The Likud and Blue and White parties on Tuesday agreed to revise a number of clauses in their agreement to form a new government, after the High Court of Justice signaled they could be struck down.
In their response to the court, the parties said they would shorten a proposed six-month freeze on senior appointments to 100 days and that their coalition deal would not prevent passage of legislation unrelated to the coronavirus pandemic during this period. They will instead add a sentence to their agreement clarifying that virus-related laws would be given preference.
The High Court justices had criticized the freeze, arguing the virus was unconnected to the appointment of top officials and questioning why other legislation could not be passed for six months.
The parties also said they would limit the emergency period that would start the term of next government to six months rather allowing for it to be further extended.
The justices had said the inclusion of the emergency period itself was problematic, since there was no definition of its duration or of what exactly would cause it to end.
Concerning the proposed “skipping Norwegian law,” the parties said they were still formulating the bill and that the swearing-in of a new government was not dependent on it first becoming law.
The proposed law would allow some of the eventually envisaged 52 ministers and deputy ministers of the new government to temporarily resign their Knesset posts to let new MKs into the parliament in their stead — but not according to their slate’s original order as current law dictates. This aims to allow Gantz to bring new members of his faction into parliament while skipping members of the Yesh Atid and Telem factions, which splintered from Blue and White over Gantz’s decision to ally himself with Netanyahu.
Judges panned that law, saying it violated the will of the voters who cast their ballots for the slate in the order it was seen on the day of elections.
Additionally, Likud and Blue and White said “the government will announce the basic principles of its policies for the entirety of its term in accordance with Basic Law: The Government.”
The parties had been given until 2 p.m. to submit their response to the court.
The High Court on Sunday heard petitions against tasking Prime Minister Benjamin Netanyahu with forming a government due to his indictment on graft charges and, during a marathon nine-hour hearing on Monday, considered petitions against the Likud-Blue and White coalition deal, which stipulates profound changes to Israel’s constitutional order.
The hearings came with a deadline looming Thursday night for a majority of MKs to recommend one of their number form a government. The alternative is for the Knesset to automatically dissolve, triggering fresh elections, the fourth in a year and a half of political gridlock.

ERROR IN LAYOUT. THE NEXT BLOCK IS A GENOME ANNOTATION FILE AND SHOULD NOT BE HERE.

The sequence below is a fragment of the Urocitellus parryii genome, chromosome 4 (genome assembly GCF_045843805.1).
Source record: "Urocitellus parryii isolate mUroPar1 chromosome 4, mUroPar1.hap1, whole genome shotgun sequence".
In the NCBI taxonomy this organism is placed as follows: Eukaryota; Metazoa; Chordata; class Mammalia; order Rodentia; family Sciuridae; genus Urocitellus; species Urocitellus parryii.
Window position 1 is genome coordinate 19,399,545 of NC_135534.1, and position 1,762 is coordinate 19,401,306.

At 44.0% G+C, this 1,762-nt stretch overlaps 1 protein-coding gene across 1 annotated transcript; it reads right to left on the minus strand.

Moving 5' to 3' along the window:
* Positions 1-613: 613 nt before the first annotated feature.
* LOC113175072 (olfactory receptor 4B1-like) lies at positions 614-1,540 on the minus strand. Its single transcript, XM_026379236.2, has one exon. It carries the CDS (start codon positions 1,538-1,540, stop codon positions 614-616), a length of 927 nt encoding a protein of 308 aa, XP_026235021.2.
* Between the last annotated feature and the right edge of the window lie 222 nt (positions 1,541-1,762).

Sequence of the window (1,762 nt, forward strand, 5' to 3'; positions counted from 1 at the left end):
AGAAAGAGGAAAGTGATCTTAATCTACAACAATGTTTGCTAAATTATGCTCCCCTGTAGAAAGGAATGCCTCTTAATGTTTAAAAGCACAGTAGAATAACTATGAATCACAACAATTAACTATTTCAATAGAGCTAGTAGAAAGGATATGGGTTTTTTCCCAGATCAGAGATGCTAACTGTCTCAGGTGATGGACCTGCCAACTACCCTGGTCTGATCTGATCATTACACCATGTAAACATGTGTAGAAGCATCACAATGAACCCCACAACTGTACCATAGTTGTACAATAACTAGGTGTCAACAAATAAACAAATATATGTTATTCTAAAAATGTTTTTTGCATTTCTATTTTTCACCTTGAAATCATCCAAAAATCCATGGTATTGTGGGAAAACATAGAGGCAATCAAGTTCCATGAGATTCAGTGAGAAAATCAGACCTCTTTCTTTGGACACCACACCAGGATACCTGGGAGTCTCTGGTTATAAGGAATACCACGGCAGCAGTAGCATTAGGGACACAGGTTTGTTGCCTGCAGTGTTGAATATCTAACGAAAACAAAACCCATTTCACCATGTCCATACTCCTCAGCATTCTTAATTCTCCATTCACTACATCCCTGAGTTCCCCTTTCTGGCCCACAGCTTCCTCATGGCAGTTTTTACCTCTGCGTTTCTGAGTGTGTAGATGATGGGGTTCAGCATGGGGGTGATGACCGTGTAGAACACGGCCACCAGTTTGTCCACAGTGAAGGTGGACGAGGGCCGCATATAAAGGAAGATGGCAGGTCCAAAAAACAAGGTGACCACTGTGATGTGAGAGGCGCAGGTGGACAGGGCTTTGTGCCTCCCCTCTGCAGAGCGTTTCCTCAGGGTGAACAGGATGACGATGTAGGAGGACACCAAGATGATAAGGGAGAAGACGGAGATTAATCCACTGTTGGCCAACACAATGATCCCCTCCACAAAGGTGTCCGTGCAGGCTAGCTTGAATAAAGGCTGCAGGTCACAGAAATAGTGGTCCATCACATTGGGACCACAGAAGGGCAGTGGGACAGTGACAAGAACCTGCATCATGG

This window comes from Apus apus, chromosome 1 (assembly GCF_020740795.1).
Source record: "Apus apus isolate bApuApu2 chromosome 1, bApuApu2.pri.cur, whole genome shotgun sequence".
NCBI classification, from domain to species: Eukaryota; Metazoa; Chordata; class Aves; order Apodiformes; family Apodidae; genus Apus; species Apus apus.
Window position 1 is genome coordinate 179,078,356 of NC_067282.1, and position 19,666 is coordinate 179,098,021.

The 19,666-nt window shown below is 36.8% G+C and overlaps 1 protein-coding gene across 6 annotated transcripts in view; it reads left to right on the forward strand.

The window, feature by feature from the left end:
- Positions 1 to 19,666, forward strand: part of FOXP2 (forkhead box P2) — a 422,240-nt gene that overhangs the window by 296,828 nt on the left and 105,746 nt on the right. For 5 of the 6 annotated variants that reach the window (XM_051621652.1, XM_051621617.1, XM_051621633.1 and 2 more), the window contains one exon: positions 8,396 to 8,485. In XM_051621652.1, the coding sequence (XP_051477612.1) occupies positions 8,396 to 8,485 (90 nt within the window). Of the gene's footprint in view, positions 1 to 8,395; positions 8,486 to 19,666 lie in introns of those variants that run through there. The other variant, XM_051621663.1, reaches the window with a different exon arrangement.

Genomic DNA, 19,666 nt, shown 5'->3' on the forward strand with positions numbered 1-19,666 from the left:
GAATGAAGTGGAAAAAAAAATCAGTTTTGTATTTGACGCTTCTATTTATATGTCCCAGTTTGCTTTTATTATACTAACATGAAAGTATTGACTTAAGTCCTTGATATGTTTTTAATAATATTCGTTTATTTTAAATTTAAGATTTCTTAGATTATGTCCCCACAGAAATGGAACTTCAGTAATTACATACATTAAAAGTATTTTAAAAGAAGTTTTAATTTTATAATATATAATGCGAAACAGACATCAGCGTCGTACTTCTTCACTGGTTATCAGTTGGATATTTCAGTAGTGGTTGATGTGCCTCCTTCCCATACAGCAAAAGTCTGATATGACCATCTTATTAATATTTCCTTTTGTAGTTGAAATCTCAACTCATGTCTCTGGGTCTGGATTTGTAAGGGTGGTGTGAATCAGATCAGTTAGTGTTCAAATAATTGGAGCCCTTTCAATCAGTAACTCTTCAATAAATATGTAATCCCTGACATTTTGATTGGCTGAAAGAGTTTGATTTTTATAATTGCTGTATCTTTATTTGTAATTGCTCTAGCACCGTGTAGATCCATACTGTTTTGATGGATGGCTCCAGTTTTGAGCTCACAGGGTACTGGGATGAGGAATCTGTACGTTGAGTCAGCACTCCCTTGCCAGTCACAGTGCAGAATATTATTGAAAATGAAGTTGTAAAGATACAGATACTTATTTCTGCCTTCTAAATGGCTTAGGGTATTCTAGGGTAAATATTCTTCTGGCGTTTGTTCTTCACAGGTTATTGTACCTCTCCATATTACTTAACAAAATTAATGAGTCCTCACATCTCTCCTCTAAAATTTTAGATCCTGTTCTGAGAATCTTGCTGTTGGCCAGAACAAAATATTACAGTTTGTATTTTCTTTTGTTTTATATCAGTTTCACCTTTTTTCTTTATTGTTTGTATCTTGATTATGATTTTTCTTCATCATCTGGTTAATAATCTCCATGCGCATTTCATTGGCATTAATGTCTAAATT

During the hearings, the justices appeared to dismiss both sides’ insistence that they hand down a swift ruling regarding the legitimacy of legislation anchoring power-sharing agreements between Netanyahu and Blue and White leader Gantz and naming the latter “alternate prime minister” — a position specially tailored for the deal — as well as bills to nix the current cap of 19 on the number of ministers (the deal includes 36 ministers and 16 deputy ministers). They argued that because the legislation in question has not yet been passed, and some of it has not even been submitted to the Knesset for a preliminary vote, they could not intervene.
Many other elements of the unity deal seemed set to be approved by the court.
Netanyahu said Monday night that the High Court should not interfere with his efforts to form a government and warned that if it did so it would go “against the will of the people” and increase the chances of a fourth election.
Netanyahu, in power since 2009, and ex-military chief Gantz faced off in three inconclusive elections in less than a year. With neither man able to form a viable governing coalition in Israel’s deeply divided 120-seat parliament, they agreed to a power-sharing deal last month, saying they aimed to avert a fourth vote opposed across the political spectrum.
But the deal faces eight petitions challenging its validity before the High Court. Five of the eight, submitted by anti-corruption watchdog groups and others, argue that members of Knesset indicted on corruption charges, such as Netanyahu, cannot be appointed prime minister.
Current law allows a prime minister to remain in power so long as he has not been convicted of criminal wrongdoing, with all avenues of appeal exhausted. However, the case of a prime minister under indictment being poised to establish a new government is seen as something of a legal blind spot.
Netanyahu denies any wrongdoing and claimed the charges against him are an effort by political rivals, the media, and law enforcement to remove him from office.
Agencies contributed to this report.